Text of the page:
Philadelphia Activist Sentenced To One Year In Prison For Flipping Over Police Car During Protest

Philadelphia Activist Sentenced To One Year In Prison For Flipping Over Police Car During Protest

Do you feel the punishment fits the crime?

A famous activist from West Philadelphia who admitted to helping to turn over a police car during the 2020 George Floyd protest will have to sit in prison for a year.

Anthony “Ant” Smith was sentenced on Nov. 28 after he entered a guilty plea in June to a federal charge of obstructing law enforcement during a civil disorder. His charges included aiding and abetting an arson. Smith, a former social studies teacher, acknowledged that he helped flip the vacant Philadelphia police car that was sitting outside of City Hall on May 31, 2020. Prosecutors said someone threw a road flare into the car, and shortly after, Smith threw a piece of paper into the flames. U.S. District Judge Juan Sánchez praised several friends, family and ex-students who supported Smith and even applauded him for his work in the community but said passionate leadership “comes with a heavy price.”

“You failed, in that regard, all of us,” the judge said, responding to the man’s negative influence and impact on public safety.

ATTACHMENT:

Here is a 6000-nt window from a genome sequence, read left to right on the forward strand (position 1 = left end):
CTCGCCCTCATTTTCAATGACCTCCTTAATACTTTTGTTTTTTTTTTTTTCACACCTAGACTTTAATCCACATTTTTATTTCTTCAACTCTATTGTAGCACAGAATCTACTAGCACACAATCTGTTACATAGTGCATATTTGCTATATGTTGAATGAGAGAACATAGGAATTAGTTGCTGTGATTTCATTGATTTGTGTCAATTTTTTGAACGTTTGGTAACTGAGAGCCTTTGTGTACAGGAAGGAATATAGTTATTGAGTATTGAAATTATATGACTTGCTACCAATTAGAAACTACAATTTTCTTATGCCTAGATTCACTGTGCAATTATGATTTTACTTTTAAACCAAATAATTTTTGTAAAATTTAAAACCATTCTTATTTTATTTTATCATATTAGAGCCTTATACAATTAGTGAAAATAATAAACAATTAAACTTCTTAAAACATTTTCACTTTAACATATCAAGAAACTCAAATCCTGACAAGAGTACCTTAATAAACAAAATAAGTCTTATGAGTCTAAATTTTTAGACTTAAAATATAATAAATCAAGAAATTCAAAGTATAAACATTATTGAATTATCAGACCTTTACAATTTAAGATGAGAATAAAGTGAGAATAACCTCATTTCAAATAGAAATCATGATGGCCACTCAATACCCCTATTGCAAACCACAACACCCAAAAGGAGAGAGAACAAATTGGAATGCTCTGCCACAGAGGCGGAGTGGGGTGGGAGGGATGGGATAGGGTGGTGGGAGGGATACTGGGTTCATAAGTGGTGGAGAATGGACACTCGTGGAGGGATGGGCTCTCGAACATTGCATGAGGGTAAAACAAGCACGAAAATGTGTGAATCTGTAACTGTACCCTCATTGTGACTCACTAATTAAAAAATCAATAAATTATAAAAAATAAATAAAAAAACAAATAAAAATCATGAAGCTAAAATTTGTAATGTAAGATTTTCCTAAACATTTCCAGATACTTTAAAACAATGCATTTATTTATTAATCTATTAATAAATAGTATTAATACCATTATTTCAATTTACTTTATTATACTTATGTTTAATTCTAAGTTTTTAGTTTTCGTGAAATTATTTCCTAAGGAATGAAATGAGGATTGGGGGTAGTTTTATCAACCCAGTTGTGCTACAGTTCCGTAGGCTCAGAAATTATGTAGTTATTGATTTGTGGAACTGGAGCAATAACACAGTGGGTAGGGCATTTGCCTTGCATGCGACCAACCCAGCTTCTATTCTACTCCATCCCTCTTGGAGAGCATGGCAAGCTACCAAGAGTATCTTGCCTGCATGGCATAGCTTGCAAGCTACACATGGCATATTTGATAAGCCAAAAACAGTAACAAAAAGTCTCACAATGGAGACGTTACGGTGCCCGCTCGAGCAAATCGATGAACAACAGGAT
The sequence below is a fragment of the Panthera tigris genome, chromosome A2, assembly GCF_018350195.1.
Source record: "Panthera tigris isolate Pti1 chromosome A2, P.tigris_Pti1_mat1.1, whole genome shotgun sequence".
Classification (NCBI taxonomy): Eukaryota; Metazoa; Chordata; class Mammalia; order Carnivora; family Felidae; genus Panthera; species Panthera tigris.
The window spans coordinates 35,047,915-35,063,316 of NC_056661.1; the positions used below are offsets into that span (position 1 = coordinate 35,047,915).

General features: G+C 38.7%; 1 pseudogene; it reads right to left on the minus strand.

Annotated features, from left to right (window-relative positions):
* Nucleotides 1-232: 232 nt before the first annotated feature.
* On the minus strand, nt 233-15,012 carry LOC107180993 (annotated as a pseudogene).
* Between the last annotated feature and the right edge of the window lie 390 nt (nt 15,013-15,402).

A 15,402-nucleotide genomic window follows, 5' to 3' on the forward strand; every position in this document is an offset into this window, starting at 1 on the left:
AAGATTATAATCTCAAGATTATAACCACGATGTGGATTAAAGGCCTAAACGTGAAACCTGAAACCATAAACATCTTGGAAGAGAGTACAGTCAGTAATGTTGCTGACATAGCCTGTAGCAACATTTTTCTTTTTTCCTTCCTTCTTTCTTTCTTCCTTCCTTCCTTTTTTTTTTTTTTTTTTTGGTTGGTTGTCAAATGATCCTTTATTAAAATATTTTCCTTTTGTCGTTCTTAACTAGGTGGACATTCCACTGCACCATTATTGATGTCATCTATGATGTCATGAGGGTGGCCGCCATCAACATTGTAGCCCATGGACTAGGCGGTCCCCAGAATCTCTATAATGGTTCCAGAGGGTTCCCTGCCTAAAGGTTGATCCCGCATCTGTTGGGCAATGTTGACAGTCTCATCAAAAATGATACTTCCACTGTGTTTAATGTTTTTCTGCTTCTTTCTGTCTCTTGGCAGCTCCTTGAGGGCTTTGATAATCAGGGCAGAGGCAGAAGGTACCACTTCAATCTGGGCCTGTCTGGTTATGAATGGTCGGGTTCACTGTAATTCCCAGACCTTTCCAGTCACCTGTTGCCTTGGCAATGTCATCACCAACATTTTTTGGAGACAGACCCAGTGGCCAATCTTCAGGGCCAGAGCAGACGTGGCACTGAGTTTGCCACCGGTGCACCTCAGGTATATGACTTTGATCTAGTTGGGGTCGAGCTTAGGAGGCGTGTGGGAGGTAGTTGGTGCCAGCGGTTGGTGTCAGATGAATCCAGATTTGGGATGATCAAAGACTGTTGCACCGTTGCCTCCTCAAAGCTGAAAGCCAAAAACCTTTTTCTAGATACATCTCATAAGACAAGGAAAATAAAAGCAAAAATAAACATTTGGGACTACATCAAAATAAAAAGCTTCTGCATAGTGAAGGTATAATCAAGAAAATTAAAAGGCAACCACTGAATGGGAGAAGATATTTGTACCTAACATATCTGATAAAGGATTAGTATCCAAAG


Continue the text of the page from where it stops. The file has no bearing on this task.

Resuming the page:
The activist took accountability for his actions, telling Sánchez they were “immature and emotional” and that he acted as a follower and not a leader that day.

The city of Philadelphia was hit with several violent protests following May 2020. On June 1, 2020, video footage showed dozens of police officers spraying angry protestors with tear gas while demonstrating on I-676. As images went viral, elected officials, including Mayor Jim Kenney and Police Commissioner Danielle Outlaw, were criticized for not stepping in as the West Philadelphia business corridor is known as a predominantly Black neighborhood.

Since then, lawyers with the Legal Defense Fund and Abolitionist Law Center announced a $9.25 million settlement with 340 residents of Philadelphia who accused police of using excessive force.

Smith’s lawyer, Paul Hetznecker, said that putting his client behind bars doesn’t serve justice and pointed out that Smith has already served three years on house arrest. His felony conviction has even banned him from teaching for the next 10 years. Hetznecker described his client’s actions as “a bad moment in his life against a lifetime of altruism.” On top of his year and one day sentence, Smith will serve two years of probation, which is less than the recommended 30 months from prosecutors.